— G.W.F. Hegel, Philosophy of History in Jacob Loewenberg (ed.), Hegel: Selections (New York: C. Scribner’s Sons, 1929), pp. 399-401.

“The question ‘To whom … belongs the power of making a constitution?’ is the same as ‘Who has to make the Spirit of a Nation?’  Separate your idea of a constitution from that of a collective spirit … and your fancy proves how superficially you have apprehended the nexus [between the two] … It is the indwelling spirit and the history of the Nation – which is that Spirit’s history – by which constitutions have been made and are made.”

— G.W.F. Hegel, Philosophy of Mind in Jacob Loewenberg (ed.), Hegel: Selections (New York: C. Scribner’s Sons, 1929), pp. 251ff.

“The many … whom one chooses to call the people, are indeed a collection, but only as a multitude, a formless mass, whose movement and action would be elemental, irrational, savage, and terrible.”

“Public opinion deserves … to be esteemed as much as to be despised; to be despised for its concrete consciousness and expression, to be esteemed for its essential fundamental principle, which only shines, more or less dimly, through its concrete expression.”

“The definition of the freedom of the press as freedom to say and write what one pleases, is parallel to the one of freedom in general, viz., as freedom to do what one pleases.  Such a view belongs to the uneducated crudity and superficiality of naïve thinking.”

— G.W.F. Hegel, Philosophy of Law in Jacob Loewenberg (ed.), Hegel: Selections (New York: C. Scribner’s Sons, 1929), pp. 457, 461-62.

“When it is contrasted with the sovereignty of the monarch, the phrase ‘sovereignty of the people’ turns out to be merely one of those confused notions which arise from the wild idea of the ‘people’.  Without its monarch … the people are just a formless multitude.”

— G.W.F. Hegel, Philosophy of Law, § 279.

“In public opinion all is false and true, but to discover the truth in it is the business of the great man.  The great man of his time is he who expresses the will and the meaning of that time, and then brings it to completion; he acts according to the inner spirit and essence of his time, which he realizes.  And he who does not understand how to despise public opinion, as it makes itself heard here and there, will never accomplish anything great.”

— G.W.F. Hegel, Philosophy of Law in Jacob Loewenberg (ed.), Hegel: Selections (New York: C. Scribner’s Sons, 1929), p. 461.

“The laws of morality are not accidental, but are essentially Rational.  It is the very object of the State that what is essential in the practical activity of men, and in their dispositions, should be duly recognized; that it should have a manifest existence, and maintain its position.  It is the absolute interest of Reason that this moral Whole should exist; and herein lies the justification and merit of heroes who have founded states – however rude these may have been.”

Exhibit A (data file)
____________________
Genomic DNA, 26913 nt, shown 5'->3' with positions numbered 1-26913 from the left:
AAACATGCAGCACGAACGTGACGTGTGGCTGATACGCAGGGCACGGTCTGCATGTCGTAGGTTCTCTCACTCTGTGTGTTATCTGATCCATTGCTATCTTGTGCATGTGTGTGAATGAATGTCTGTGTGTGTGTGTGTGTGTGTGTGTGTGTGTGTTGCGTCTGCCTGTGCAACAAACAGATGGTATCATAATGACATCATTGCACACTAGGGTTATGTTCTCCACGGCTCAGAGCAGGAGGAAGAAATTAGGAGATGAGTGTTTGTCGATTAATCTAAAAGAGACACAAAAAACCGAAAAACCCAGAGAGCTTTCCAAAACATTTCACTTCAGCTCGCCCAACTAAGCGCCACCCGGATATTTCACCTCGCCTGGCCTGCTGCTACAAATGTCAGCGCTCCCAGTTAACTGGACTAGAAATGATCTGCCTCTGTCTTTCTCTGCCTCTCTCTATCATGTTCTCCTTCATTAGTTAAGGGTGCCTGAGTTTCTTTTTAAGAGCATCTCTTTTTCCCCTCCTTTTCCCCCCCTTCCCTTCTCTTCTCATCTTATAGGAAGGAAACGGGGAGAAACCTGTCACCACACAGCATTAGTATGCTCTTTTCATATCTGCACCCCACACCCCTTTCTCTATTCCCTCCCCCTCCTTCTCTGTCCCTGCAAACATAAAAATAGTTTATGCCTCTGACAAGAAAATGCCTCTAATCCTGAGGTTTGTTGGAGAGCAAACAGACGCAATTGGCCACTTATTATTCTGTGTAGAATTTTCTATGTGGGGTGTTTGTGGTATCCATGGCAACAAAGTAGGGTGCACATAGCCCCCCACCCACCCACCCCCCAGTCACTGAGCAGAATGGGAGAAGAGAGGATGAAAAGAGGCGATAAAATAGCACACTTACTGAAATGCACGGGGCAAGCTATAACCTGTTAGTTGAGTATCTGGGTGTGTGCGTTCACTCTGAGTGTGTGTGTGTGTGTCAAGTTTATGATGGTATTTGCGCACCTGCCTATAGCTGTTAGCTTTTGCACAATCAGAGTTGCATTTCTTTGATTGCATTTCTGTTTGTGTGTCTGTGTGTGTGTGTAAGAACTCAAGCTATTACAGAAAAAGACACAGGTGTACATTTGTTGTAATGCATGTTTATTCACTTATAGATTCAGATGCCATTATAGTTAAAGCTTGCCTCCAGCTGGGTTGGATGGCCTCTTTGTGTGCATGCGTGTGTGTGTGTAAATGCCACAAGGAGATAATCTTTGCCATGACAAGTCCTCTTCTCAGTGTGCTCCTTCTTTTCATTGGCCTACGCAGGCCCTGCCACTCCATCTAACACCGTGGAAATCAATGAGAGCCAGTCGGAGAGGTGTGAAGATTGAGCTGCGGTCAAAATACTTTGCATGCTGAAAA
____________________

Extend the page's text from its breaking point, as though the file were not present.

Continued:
— G.W.F. Hegel, Philosophy of History in Jacob Loewenberg (ed.), Hegel: Selections (New York: C. Scribner’s Sons, 1929), p. 388.

“Such are all great historical men, whose own particular aims involve those large issues which are the will of the World Spirit. … World historical men – the Heroes of an epoch – must be recognized as its clear-sighted ones; their deeds, their words are the best of that time.  Great men have formed purposes to satisfy themselves, not others.”

“A World-Historical individual is devoted to the One Aim, regardless of all else.  It is even possible that such men may treat other great, even sacred interests inconsiderately; conduct which is indeed obnoxious to moral reprehension.  But so mighty a form must trample down many an innocent flower or crush to pieces many an object in its path.”

— G.W.F. Hegel, Philosophy of History in Jacob Loewenberg (ed.), Hegel: Selections (New York: C. Scribner’s Sons, 1929), pp. 376-80.

WAR

“War has the deep meaning that by it the ethical health of nations is preserved and their finite aims uprooted.  And as the winds which sweep over the ocean prevent decay that would result from its perpetual calm, so war protects the people from the corruption which an everlasting peace would bring upon it.  History shows phases which illustrate how successful wars have checked internal unrest and have strengthened the entire stability of the State.  Not only do nations issue forth invigorated from their wars, but those nations torn by internal strife, win peace at home as a result of war abroad.”

— G.W.F. Hegel, Philosophy of Law in Jacob Loewenberg (ed.), Hegel: Selections (New York: C. Scribner’s Sons, 1929), pp. 464-65.

See also, Hegel: The State as God’s Will

“Hegel was not a socialist like Marx. But he laid the foundation for socialist thought, state and society. The socialist state emerged and has undergone ups and downs. But during the corona crisis of the world, it seems to re-emerge as the best alternative for human survival. Hence Hegel becomes more relevant now than ever before.—-Kancha Ilaiah Shepherd,  Countercurrents

Georg Wilhelm Friedrich Hegel (1770 – 1831) was a German philosopher considered one of the most important figures in German idealism.